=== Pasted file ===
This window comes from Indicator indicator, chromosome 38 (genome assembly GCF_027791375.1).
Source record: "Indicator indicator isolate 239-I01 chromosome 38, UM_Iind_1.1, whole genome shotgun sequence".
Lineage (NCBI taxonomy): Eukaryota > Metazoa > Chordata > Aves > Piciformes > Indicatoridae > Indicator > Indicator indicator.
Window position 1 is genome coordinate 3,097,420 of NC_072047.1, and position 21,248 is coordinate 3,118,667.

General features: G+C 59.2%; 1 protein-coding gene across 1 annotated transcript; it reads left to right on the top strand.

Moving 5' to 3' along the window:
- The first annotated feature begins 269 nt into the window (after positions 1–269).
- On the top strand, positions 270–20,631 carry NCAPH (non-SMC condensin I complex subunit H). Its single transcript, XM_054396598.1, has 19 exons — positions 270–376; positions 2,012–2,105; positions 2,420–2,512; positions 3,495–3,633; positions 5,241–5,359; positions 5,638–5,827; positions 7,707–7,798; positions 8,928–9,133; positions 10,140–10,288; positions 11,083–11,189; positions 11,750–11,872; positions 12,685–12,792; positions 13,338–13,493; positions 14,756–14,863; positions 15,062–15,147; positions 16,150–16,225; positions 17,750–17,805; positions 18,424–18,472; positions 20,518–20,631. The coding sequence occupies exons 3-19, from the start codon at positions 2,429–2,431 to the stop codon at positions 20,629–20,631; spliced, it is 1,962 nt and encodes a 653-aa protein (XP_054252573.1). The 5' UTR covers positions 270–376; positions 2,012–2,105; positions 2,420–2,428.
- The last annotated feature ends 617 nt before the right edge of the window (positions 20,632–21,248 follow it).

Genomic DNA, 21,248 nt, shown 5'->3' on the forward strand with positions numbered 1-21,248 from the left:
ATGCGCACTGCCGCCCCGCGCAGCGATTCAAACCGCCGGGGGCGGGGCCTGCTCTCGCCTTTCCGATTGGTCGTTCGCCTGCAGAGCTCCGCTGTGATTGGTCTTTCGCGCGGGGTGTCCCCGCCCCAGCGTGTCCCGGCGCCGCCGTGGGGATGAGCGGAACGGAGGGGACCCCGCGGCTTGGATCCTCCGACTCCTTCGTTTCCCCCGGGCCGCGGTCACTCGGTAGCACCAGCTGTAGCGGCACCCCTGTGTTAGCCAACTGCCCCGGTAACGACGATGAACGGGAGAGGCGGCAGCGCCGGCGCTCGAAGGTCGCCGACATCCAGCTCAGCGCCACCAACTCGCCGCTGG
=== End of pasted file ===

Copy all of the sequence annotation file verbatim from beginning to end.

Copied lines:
This window comes from Indicator indicator, chromosome 38 (genome assembly GCF_027791375.1).
Source record: "Indicator indicator isolate 239-I01 chromosome 38, UM_Iind_1.1, whole genome shotgun sequence".
Lineage (NCBI taxonomy): Eukaryota > Metazoa > Chordata > Aves > Piciformes > Indicatoridae > Indicator > Indicator indicator.
Window position 1 is genome coordinate 3,097,420 of NC_072047.1, and position 21,248 is coordinate 3,118,667.

General features: G+C 59.2%; 1 protein-coding gene across 1 annotated transcript; it reads left to right on the top strand.

Moving 5' to 3' along the window:
- The first annotated feature begins 269 nt into the window (after positions 1–269).
- On the top strand, positions 270–20,631 carry NCAPH (non-SMC condensin I complex subunit H). Its single transcript, XM_054396598.1, has 19 exons — positions 270–376; positions 2,012–2,105; positions 2,420–2,512; positions 3,495–3,633; positions 5,241–5,359; positions 5,638–5,827; positions 7,707–7,798; positions 8,928–9,133; positions 10,140–10,288; positions 11,083–11,189; positions 11,750–11,872; positions 12,685–12,792; positions 13,338–13,493; positions 14,756–14,863; positions 15,062–15,147; positions 16,150–16,225; positions 17,750–17,805; positions 18,424–18,472; positions 20,518–20,631. The coding sequence occupies exons 3-19, from the start codon at positions 2,429–2,431 to the stop codon at positions 20,629–20,631; spliced, it is 1,962 nt and encodes a 653-aa protein (XP_054252573.1). The 5' UTR covers positions 270–376; positions 2,012–2,105; positions 2,420–2,428.
- The last annotated feature ends 617 nt before the right edge of the window (positions 20,632–21,248 follow it).

Genomic DNA, 21,248 nt, shown 5'->3' on the forward strand with positions numbered 1-21,248 from the left:
ATGCGCACTGCCGCCCCGCGCAGCGATTCAAACCGCCGGGGGCGGGGCCTGCTCTCGCCTTTCCGATTGGTCGTTCGCCTGCAGAGCTCCGCTGTGATTGGTCTTTCGCGCGGGGTGTCCCCGCCCCAGCGTGTCCCGGCGCCGCCGTGGGGATGAGCGGAACGGAGGGGACCCCGCGGCTTGGATCCTCCGACTCCTTCGTTTCCCCCGGGCCGCGGTCACTCGGTAGCACCAGCTGTAGCGGCACCCCTGTGTTAGCCAACTGCCCCGGTAACGACGATGAACGGGAGAGGCGGCAGCGCCGGCGCTCGAAGGTCGCCGACATCCAGCTCAGCGCCACCAACTCGCCGCTGG